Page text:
Target shooting in the United States
‘I never in my life saw better rifles (or men who shot better) than those made in America’ (quoted in Kauffman 2005: 24) stated George Hanger of the British Army serving in North America in the end of the 18th century. This statement was not only true for the riflemen but for their arms as well. Interestingly shooting the rifle for living was a well understood necessity in the frontiers, but organized target shooting only started in the middle of the 19th century mainly influenced by German immigrants. The first Schützen Verein or shooting club was founded in 1846 in Philadelphia by gunsmiths, and it was soon followed by many all across the country. The federation of American Schützen organizations called the North American Sharp Shooting Union was formed in 1864 in Highland, Illinois. The task of this organization was primarily to harmonize the target shooting events on a national level. (Hamilton&Rowe 2004:7-8)
The championship or as it was often called the Schützenfest was a great public event. Targets were placed usually to 200 yards for offhand shooting. The calibre of the rifles was usually limited to under military calibres (.559 or below), while the optical sights were usually banned from such competitions. Targets could be bull’s eye or point targets, but probably the most valuable achievement was to get the honour target or Ehrenscheibe, a pictorial target, technically a painting for selecting the shooter king, or Schützenkönig according to German traditions.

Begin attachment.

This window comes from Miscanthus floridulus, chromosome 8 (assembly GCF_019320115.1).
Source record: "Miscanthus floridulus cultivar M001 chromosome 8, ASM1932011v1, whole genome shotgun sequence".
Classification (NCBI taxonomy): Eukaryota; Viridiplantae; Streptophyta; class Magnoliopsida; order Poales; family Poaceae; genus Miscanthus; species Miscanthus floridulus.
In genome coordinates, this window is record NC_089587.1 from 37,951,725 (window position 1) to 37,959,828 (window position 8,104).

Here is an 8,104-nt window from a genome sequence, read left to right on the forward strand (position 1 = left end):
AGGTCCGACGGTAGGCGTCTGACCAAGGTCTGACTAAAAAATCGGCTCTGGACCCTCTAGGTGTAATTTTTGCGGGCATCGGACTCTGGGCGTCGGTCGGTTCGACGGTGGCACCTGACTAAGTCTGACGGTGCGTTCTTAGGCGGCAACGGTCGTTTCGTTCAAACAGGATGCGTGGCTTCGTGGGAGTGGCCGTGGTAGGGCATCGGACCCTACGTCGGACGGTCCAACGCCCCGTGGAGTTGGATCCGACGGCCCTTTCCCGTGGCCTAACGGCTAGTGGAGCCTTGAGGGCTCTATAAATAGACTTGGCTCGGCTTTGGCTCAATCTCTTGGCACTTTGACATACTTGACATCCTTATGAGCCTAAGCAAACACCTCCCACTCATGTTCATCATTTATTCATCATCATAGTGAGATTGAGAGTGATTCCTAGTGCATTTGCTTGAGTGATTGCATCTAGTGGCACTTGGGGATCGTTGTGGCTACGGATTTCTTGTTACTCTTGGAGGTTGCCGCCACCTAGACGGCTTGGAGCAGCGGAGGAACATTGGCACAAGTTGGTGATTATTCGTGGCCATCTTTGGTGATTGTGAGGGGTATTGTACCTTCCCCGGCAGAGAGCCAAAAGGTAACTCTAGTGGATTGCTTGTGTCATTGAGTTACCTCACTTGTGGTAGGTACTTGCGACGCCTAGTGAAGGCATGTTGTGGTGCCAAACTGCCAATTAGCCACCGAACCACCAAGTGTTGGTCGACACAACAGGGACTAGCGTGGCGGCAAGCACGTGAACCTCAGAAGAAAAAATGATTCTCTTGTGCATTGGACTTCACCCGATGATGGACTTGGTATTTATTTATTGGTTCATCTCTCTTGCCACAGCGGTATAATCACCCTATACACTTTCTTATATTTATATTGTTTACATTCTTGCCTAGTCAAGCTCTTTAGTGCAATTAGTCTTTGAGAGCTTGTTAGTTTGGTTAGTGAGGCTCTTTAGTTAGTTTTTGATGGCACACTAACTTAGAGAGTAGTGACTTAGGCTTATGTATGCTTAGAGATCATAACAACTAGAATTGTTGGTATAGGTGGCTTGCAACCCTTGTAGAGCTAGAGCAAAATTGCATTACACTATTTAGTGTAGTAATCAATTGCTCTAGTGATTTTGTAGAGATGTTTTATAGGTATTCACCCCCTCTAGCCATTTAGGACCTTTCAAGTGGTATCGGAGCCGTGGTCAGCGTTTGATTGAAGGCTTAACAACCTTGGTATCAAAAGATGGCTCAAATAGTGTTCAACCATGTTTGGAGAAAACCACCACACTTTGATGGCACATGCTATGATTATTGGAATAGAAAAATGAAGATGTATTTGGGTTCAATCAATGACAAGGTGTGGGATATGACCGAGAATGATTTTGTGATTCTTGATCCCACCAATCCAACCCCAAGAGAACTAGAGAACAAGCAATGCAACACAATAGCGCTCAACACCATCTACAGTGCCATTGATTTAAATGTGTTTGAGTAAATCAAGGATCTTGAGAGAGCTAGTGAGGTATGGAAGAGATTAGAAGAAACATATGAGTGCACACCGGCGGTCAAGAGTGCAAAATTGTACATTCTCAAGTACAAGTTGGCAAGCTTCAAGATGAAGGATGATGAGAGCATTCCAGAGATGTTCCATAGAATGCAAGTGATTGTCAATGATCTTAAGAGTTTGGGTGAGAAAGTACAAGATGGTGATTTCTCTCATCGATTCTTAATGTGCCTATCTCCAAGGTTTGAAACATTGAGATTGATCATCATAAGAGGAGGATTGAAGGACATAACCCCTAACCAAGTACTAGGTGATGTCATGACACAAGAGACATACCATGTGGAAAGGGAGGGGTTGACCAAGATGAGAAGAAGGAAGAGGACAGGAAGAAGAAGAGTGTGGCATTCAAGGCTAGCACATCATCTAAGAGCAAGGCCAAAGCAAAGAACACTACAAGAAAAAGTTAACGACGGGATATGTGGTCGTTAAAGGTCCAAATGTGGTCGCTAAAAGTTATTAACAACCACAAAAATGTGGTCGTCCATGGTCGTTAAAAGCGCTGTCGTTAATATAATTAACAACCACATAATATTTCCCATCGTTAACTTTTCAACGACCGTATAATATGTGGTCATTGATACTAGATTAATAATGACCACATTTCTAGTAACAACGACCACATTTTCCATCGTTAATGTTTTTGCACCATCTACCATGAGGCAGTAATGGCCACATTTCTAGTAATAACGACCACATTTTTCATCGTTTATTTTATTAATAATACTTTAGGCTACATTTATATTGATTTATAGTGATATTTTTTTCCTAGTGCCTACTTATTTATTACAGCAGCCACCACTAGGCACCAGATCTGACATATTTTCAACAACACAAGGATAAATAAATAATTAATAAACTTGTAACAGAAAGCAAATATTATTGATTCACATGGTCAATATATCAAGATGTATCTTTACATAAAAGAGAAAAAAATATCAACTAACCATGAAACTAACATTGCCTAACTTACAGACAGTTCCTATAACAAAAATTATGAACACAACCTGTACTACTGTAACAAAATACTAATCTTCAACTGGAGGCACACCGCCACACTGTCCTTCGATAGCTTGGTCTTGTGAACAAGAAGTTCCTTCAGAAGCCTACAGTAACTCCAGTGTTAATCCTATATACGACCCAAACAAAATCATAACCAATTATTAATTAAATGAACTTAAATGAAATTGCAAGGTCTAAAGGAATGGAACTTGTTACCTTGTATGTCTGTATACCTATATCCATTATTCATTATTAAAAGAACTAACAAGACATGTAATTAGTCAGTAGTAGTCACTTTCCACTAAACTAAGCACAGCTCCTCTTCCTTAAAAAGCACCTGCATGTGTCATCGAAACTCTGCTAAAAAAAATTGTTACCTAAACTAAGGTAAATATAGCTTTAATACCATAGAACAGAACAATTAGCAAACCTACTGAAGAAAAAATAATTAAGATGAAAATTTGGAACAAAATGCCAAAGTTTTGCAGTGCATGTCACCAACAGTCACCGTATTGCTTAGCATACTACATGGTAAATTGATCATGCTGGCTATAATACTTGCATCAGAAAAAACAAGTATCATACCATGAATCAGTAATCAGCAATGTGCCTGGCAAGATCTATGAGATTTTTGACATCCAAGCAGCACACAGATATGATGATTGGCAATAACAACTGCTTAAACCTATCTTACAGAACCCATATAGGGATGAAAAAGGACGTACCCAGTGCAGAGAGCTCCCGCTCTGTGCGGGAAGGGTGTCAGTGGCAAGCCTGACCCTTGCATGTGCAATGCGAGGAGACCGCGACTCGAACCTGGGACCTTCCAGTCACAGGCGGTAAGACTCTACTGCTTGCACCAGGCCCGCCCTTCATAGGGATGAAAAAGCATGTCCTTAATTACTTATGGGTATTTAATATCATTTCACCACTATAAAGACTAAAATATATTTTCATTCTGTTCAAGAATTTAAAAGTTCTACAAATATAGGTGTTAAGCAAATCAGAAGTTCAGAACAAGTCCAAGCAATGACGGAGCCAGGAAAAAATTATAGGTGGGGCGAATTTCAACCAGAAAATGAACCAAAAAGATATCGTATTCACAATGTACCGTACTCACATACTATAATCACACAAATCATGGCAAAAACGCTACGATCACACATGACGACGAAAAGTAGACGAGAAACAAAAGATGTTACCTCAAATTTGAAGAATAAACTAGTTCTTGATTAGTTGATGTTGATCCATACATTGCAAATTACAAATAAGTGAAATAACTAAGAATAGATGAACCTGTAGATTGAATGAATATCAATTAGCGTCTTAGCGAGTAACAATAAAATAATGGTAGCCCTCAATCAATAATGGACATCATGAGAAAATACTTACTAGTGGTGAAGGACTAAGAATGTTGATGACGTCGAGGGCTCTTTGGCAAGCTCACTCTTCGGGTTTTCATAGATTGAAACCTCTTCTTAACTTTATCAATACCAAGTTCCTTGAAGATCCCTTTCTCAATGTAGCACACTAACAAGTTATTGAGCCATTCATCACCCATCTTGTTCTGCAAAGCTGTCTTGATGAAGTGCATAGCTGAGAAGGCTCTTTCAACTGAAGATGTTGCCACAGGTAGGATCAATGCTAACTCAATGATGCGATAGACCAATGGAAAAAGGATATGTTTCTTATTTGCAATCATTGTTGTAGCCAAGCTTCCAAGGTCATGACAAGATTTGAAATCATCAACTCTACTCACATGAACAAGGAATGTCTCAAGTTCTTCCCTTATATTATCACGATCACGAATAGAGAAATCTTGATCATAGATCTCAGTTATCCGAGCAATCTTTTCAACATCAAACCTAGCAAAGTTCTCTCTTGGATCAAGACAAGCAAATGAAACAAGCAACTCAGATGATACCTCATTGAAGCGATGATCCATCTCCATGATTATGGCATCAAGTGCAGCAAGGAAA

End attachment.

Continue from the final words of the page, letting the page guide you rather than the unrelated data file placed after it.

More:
Shooting the R. M. Wilder rifle
My shooting session involved firing the rifle to longer distances than the usual free rifle standing distances at MLAIC matches. I looked for a comparison with my Austrian flintlock military rifle, so I decided to try the rifle at 100 paces or 75m and 150 paces or 112m on the same target. I shot the rifle from the Swiss position, a standing position developed by Swiss shooters many centuries ago, well described by Captain Heaton’s book: Notes on rifle shooting, published in 1864: “Next we have the Swiss position in which no particular manner of placing the feet is required. The whole body is kept perfectly rigid, the chest expanded as much as possible, against which the left elbow is allowed to rest, the rifle being held with the left hand, as near the trigger guard as possible. The Swiss rifles have a kind of handle for this purpose. The upper part of the body is thrown back. Before firing, you may notice the Swiss marksman taking a long, deep inspiration, which he holds until the bullet has left the rifle, when he gives a loud grunt of satisfaction if the shot pleased him.” (Heaton 1864:5)